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Five Debts You Can Still Pay Off This Year

Stack of bills

Did you make a New Year’s resolution to get out of debt this year? How is that going for you?

The year is almost half gone — June will be over before you know it, kicking us into the back half of 2013. If you’re like most people, you may have begun to waver on your New Year’s resolution in February or March; unless you have extraordinary discipline, you’re unlikely to have maintained your well-meaning crusade into the summer. But if you fell off the debt-paying bandwagon, there’s no need to beat yourself up, and no need to wait until 2014 to try again. There’s still time this year to make significant progress toward your debt-free goal. You just need the proper motivation.

Many people get bogged down in their debt payment plans when, after sacrificing for several months, they don’t feel like they’ve made any real progress. The remedy to that situation is to pay off a few small debts first, getting quick victories that will motivate you for the upcoming challenges. And that’s good news: You may not have time to eliminate all of your debt in what remains of this year, but you do have time to pay off some small debts to motivate you for the year to come.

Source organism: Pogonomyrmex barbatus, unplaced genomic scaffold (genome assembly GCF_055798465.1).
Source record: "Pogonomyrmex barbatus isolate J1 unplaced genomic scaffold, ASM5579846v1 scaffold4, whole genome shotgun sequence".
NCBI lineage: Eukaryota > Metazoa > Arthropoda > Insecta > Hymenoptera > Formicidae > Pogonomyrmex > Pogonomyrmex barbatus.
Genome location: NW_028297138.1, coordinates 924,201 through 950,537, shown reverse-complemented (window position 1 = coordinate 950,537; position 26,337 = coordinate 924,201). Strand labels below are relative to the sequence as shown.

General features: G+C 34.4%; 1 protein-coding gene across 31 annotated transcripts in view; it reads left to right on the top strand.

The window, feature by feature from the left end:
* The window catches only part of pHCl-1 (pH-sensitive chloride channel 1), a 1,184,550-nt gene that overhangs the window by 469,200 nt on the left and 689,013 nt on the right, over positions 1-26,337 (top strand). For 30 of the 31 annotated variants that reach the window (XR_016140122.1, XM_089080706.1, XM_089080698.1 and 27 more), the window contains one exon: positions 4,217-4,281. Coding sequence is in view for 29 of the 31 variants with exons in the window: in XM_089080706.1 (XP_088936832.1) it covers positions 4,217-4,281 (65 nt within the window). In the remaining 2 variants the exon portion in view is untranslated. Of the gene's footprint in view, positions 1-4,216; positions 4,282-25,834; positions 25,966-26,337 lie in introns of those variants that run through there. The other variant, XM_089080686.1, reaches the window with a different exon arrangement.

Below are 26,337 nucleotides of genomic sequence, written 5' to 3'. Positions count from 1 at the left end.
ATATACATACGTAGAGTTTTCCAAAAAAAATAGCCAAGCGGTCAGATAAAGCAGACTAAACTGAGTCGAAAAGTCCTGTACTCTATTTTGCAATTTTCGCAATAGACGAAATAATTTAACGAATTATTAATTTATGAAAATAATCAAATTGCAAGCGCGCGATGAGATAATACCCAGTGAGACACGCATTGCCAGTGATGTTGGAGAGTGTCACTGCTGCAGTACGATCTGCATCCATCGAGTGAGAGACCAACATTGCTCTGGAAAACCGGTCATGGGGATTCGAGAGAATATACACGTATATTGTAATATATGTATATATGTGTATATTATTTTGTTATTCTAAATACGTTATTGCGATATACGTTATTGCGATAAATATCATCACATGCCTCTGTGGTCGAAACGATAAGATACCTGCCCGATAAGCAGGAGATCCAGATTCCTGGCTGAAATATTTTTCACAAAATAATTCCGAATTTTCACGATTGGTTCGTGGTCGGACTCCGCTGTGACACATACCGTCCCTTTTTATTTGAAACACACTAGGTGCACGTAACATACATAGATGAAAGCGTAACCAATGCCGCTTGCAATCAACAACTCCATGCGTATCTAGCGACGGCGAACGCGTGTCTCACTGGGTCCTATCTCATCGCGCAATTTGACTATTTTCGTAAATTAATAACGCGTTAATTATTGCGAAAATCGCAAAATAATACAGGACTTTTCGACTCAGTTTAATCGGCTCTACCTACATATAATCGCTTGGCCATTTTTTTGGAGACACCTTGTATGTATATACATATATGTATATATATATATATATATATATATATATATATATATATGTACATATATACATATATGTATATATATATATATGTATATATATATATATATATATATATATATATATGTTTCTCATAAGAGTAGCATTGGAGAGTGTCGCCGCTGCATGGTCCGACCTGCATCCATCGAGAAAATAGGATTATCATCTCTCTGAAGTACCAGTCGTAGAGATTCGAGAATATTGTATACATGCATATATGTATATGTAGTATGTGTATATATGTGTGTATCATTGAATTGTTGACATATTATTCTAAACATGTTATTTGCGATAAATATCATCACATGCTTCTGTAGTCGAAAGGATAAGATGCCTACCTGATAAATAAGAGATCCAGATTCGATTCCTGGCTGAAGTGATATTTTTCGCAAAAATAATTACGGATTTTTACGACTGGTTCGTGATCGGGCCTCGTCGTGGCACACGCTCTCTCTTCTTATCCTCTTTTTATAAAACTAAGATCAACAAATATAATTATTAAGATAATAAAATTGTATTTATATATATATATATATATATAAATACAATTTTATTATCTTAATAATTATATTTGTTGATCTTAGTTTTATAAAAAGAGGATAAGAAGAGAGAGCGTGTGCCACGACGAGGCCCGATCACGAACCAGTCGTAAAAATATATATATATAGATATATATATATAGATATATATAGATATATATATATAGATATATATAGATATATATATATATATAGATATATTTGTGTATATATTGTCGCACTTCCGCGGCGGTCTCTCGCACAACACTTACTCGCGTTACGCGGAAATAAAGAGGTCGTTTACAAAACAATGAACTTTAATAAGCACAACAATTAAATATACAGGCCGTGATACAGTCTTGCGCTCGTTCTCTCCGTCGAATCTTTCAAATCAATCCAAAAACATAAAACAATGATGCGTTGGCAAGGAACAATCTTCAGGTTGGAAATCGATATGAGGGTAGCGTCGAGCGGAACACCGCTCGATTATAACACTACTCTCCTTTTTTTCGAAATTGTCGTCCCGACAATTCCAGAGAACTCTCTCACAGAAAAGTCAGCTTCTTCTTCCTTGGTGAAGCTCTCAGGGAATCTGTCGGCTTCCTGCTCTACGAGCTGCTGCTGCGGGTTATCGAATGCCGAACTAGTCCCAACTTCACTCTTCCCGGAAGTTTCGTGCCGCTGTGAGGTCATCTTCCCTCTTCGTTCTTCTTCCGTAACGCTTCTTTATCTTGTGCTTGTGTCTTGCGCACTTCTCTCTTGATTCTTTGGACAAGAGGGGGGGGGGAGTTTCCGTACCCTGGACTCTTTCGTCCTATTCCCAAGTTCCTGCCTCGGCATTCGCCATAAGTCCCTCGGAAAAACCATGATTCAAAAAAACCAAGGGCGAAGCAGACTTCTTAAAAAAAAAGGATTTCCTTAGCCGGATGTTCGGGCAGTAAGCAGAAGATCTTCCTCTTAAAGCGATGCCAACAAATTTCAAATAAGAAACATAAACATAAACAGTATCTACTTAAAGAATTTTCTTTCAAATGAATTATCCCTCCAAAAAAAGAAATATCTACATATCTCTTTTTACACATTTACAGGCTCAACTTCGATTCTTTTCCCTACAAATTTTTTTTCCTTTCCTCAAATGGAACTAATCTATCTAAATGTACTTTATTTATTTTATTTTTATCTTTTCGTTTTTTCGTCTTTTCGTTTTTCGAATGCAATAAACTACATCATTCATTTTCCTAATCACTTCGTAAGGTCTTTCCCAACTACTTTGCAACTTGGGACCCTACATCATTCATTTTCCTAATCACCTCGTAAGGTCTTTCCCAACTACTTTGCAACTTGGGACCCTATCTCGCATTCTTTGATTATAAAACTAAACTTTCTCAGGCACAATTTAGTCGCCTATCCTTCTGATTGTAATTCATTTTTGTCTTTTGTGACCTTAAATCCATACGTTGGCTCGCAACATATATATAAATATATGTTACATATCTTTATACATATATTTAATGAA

Most people who are in debt have a mix of bills — some very large debts mixed with some much smaller ones. If you apply yourself and begin paying aggressively this month, you can knock out one or more of those small bills by the end of the year. If you start with June payments, you can wipe out $2,000 of debt over the rest of this year by paying right around $285 per month. For many people that’s a doable amount (and if you have a big income, you might be able to do more than that). So, with that goal in mind, here are five small debts that you can still pay off before the end of the year.

1) Personal Loans